You can find the Craigslist postings here and here.
Dick Brewer is one of the most famous surfboard shapers ever. His claim to fame is crafting big wave guns that perform in the demanding conditions of a Hawaiian winter.
One of the more fascinating – or maddening, depending on how you look at it – aspects of Brewer’s long career is the wide variety of brands and labels he shaped under. There are too many to name – Hobie, Surfboards Hawaii, and his eponymous label, just to name a few – but there are a dizzying number of brand names one needs to keep straight in order to unearth a genuine Dick Brewer hand shaped board. For example, here’s a board that bears the Dick Brewer Surfboards label, but was apparently shaped by Owl Chapman. Why that wouldn’t be a Brewer Chapman board is beyond me, but I’m not the one who makes the decisions here.
The good news is there are occasional gems that pop up here and there that bear promising signs of being a genuine Brewer hand shape. I don’t want to make any definitive declarations, because I’m not an expert. But this board, located on Craigslist in Honolulu, certainly fits the part.
It’s listed at 7′2″ and the poster claims the board is a custom shape from 1978. The tail is pretty interesting, somewhere between a rounded pin and a diamond tail, which seems right for the era. The wings are a cool touch as well.
Stoked-n-Board’s page for Dick Brewer doesn’t have an entry for this label, which simply reads “Brewer Surfboards” (versus the more standard Dick Brewer Surfboards). It does have the famous plumeria wreath, though. More importantly, there does appear to be a genuine signature on the stringer (reach out directly to Rob, who posted this board, for a pic).
The price is steep – $1300 – but as always, ogling on Shred Sledz is free of charge. Check it out here.
Shred Sledz usually likes to celebrate more off-beat surfboards, but there are always exceptions to the rules.
This board, located in Haleiwa, Hawaii and posted on Craigslist, is a pretty standard step-up shape no doubt made in mind for the powerful surf of a North Shore winter. According to the poster, it was made for Aussie pro Yadin Nicol.
Two things are notable about this board: first of all, it has a clear Al Merrick signature on the stringer, indicating that this was shaped by the master himself.
Second, it’s listed only at $90. The deck looks like it has its fair share of pressure dings – good luck finding a board that once belonged to a pro that isn’t run into the ground – but an Al Merrick handshape that can be had for less than a Benjamin Franklin is a pretty fantastic deal. I continue to marvel at how his boards are priced, considering Merrick’s stature. My personal suspicion is that they will continue to go up in price once the world gets wise to the fact that there aren’t any more of them being made.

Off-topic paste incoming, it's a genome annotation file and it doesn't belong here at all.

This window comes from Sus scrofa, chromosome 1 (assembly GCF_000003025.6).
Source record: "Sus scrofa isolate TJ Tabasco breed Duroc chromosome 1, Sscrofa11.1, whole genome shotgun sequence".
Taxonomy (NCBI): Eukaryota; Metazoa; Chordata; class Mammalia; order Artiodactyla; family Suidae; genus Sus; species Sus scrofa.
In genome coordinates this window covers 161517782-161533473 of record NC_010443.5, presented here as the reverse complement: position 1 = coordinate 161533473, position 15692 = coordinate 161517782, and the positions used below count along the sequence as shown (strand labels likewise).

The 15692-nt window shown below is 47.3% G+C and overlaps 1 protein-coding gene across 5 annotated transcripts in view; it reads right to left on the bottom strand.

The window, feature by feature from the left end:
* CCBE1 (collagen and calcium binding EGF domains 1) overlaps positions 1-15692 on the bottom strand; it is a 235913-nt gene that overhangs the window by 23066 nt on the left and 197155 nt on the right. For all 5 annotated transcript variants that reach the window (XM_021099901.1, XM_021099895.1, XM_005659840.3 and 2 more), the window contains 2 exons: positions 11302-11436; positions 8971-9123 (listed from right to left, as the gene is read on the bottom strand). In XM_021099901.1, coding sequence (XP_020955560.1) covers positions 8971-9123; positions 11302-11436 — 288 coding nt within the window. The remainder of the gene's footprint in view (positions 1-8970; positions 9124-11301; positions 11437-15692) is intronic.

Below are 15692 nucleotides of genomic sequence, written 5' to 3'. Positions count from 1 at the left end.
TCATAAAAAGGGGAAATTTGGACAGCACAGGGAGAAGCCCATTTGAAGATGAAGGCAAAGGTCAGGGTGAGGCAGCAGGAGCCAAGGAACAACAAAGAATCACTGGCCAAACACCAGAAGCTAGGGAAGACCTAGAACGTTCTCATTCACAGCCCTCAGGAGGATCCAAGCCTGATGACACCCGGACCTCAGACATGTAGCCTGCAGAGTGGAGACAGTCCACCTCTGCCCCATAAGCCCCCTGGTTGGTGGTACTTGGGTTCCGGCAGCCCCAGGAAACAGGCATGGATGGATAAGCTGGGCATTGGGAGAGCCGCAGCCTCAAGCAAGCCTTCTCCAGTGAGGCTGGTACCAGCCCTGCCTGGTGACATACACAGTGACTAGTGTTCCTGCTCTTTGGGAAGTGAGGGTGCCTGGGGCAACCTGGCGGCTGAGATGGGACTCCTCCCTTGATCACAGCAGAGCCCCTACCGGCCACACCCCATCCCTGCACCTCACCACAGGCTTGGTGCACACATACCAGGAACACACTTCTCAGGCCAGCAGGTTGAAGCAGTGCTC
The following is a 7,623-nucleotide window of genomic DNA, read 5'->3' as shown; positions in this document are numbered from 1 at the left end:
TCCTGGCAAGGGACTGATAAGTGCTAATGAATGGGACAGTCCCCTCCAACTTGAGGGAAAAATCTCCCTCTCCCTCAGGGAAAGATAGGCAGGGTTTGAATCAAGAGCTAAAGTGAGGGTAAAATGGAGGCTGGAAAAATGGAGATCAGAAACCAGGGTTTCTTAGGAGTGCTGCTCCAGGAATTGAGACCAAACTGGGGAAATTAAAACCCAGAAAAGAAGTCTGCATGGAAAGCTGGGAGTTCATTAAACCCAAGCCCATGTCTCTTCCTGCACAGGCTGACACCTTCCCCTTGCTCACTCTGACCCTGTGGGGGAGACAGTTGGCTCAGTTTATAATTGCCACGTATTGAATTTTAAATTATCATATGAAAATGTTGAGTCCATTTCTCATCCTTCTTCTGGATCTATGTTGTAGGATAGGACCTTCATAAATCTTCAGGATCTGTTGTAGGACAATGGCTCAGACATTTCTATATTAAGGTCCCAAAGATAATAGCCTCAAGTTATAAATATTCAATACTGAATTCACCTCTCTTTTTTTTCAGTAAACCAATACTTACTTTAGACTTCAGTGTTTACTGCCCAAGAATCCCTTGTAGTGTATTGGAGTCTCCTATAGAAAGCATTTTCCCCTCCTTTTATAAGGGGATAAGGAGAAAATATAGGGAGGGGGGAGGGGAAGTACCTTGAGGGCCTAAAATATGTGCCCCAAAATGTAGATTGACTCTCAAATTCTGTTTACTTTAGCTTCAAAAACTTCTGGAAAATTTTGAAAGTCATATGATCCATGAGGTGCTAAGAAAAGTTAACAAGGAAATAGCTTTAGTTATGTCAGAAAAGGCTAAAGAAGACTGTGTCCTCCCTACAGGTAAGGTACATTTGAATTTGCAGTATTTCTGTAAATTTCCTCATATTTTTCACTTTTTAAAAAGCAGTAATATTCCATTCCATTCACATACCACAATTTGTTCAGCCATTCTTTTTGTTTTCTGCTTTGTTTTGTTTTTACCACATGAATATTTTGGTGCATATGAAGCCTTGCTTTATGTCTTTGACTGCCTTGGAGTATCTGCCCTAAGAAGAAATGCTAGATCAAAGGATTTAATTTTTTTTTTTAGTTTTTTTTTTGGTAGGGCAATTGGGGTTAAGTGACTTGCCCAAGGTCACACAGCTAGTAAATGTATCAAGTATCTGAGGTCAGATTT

Here at Shred Sledz HQ, we dream of finding rad vintage boards at equally rad prices. Sadly, not everyone shares in this dream – especially the second part.
It’s a shame, because this board is super rad, but the price is a bit outrageous ($2,500!). It is a Donald Takayama surfboard shaped for Hawaiian legend Buttons Kaluhiokalani (shout out to Google auto-suggest for providing me with the spelling on his last name there), under Buttons’ short-lived label. It’s an interesting combo, as Stoked-N-Board never has Takayama as ever having shaped for Buttons, but the signature certainly looks genuine.
You can check out the board here and it can be found on Craigslist in Santa Barbara.
This marks the second time I’ve stumbled across a Ben Aipa-shaped T&C board. You can find my post on the first board here, and it looks like it was snapped up by Kristopher Tom, who runs thevintagesurfboard.com.
It does have a clear Ben Aipa signature on the stringer, and a cool old school logo. In addition, I love the addition of the signature Aipa wings on the side. This board looks to be a blend of a standard thruster design with Aipa’s infamous sting shape, which I have never seen before. The only measurement provided is 6′4″ length, and other than that, it looks to be in pretty great and unrestored condition.
Stoked-N-Board’s entry on Town & Country Surf Designs pegs this particular logo as corresponding to sometime in the 2000s. However, SNB lists Aipa as having shaped his last board for T&C in 1994. My guess would be mid-to-late 90s, but I’d love to hear from someone with more info on the matter.
The board is located in Temecula, California. The price is $1200, which is nothing to sneeze at. On the other hand, Aipa boards are rare, especially under the beloved T&C label, and they’re not making any more of them.
In any case, you can check out the Craigslist listing here.
As longtime Shred Sledz readers know by now, Channel Islands is a surfboard brand with a special place in my heart. Many moons ago, as a wide-eyed and bushy tailed grommet, I plunked down a fistful of dollars bills earned from an old-fashioned manual labor summer job and bought my first surfboard, an oversized Channel Islands board I still own today. Putting aside my own soft spot for nostalgia, Al Merrick is a legend and someone whose contributions to modern surfboard design cannot be overstated. If you’re in the San Diego area there’s a nice old-school Channel Islands Tri Plane Hull single fin up for grabs on Craigslist. The dimensions are listed at 6′9.5″ x 20.5″ (with nothing listed for thickness). The poster claims this board is from the 70s, which looks about right to me. Stoked-N-Board’s entry for Channel Islands surprisingly doesn’t have any info on the Tri Plane Hull single fin model, which is surprising, given that these seem to have been somewhat popular back in the day.
The million dollar question, of course, is whether or not this Channel Islands Tri Plane Hull was shaped by Al Merrick himself. My guess is no, but I can’t be sure. Merrick has been known to sign his boards with an “Al” in front of the fish icon. This board, as you can see in the pics, only has the fish. I have heard conflicting reports. My guess is this: the “Al” accompanied by the fish definitely signifies a board shaped by Merrick himself. I also believe it’s possible that boards that only boast the fish icon on the stringer could be handshapes – especially from this time period, before the brand became huge – but there’s no way to verify.
The price for the Channel Islands Tri Plane Hull is $500, which is a bit steep. Otherwise, it looks to be in decent condition, and the owner seems to be the rarest of Craigslist posters in that he has provided decent pictures of the board. There are some dings on the bottom – shout out to the black paint job for making that clear – but otherwise it looks like it’s in great shape.